U.N. talks on climate change wrap up in Bonn

Source: United Nations Regional Information Centre for Western Europe

UN Climate Conference

The latest round of United Nations talks aimed at reaching an ambitious new treaty on the reduction of greenhouse gas emissions wrapped up today in Bonn, Germany, having achieved what the world body’s top climate change official called “important” progress.

“Countries have narrowed gaps in many practical areas, for example on how to strengthen action for adapting to the impacts of climate change,” said Yvo de Boer, Executive Secretary of the UN Framework Convention on Climate Change (UNFCCC).

“This is important progress given the very limited time negotiators have to get to an agreed outcome in Copenhagen in December this year,” Mr. de Boer added, referring to the climate change conference at which countries are expected to adopt an agreement to succeed the Kyoto Protocol, whose first commitment period for reducing greenhouse gas emissions ends in 2012.

More than 2,000 delegates from government, business and industry, environmental organizations and research institutions, participated in the Bonn meeting, which began on 29 March and is the first of three sessions planned ahead of the Copenhagen conference.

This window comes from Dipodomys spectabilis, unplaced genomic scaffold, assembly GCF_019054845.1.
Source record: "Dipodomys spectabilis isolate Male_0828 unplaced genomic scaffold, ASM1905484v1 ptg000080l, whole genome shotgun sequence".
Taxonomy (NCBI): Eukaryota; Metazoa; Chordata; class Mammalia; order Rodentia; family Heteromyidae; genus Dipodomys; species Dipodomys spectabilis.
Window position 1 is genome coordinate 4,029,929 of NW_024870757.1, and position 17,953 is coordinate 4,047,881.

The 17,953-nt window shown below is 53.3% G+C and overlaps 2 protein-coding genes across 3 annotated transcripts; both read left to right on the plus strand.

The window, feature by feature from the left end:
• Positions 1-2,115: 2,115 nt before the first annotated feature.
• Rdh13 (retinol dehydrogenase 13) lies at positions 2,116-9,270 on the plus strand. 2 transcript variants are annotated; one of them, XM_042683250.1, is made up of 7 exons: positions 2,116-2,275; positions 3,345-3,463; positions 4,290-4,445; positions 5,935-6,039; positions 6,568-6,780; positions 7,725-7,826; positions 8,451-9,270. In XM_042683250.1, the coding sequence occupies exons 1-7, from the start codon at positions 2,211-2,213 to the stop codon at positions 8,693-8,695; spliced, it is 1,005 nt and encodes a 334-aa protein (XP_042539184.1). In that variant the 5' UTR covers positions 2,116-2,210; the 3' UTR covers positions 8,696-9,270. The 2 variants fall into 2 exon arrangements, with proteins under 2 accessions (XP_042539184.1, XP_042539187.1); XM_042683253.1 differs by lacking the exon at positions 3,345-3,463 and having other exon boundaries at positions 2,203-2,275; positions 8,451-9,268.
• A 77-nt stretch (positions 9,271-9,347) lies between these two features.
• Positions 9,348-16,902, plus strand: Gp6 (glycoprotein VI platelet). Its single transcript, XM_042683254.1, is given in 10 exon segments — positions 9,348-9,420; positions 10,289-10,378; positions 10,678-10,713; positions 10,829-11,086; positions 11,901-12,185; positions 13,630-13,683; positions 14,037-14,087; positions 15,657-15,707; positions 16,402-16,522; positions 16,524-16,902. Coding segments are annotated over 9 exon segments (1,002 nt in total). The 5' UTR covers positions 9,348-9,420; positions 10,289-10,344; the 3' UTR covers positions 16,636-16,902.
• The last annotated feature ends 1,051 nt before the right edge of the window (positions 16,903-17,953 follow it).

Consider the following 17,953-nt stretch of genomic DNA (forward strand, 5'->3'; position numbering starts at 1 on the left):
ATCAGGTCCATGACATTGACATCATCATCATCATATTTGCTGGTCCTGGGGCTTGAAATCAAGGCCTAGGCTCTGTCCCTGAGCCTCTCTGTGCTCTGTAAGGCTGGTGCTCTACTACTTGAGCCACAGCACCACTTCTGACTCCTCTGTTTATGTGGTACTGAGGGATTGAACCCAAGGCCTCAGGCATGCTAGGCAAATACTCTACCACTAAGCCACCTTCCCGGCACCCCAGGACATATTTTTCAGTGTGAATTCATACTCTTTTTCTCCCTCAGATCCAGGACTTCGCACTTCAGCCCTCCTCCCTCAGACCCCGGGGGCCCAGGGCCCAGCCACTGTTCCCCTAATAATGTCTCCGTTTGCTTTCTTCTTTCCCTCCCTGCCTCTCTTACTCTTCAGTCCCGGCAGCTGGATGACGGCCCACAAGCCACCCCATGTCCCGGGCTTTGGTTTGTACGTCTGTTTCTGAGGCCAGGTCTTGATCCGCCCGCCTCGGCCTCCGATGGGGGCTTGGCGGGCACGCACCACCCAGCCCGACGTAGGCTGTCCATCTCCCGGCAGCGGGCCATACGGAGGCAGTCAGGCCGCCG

Negotiations on greenhouse gas emissions reductions to be achieved by industrialized countries after 2012 centred on issues related to the scale of the reductions, improvements to emissions trading and the Kyoto Protocol’s carbon offset mechanisms, as well as concerns relating to land-use change and forestry.

“There have been positive discussions on a range of issues, including on technology cooperation between industrialized and developing countries, as well as on the specificities of reducing emissions from deforestation in developing countries,” noted Michael Zammit Cutajar, Chair of the Ad hoc Working Group on Long-term Cooperative Action under the Convention (AWG-LCA).

Mr. Cutajar added that countries have the opportunity to provide input to the draft for the negotiating text ahead of the next round of talks in June.

“I invite countries to forward their input to the climate change secretariat by 24 April 2009, so that their views on how to shape the text and what to include in the text can be incorporated,” he said.

Some 192 States have signed on to the UNFCCC, the parent treaty of the 1997 Kyoto Protocol, which has 184 parties and legally binds 37 highly industrialized nations and countries transitioning to a market economy to limit and reduce their greenhouse gas emissions.

The objective of both treaties is to stabilize greenhouse gas concentrations in the atmosphere at a level that will prevent dangerous human interference with the climate system.

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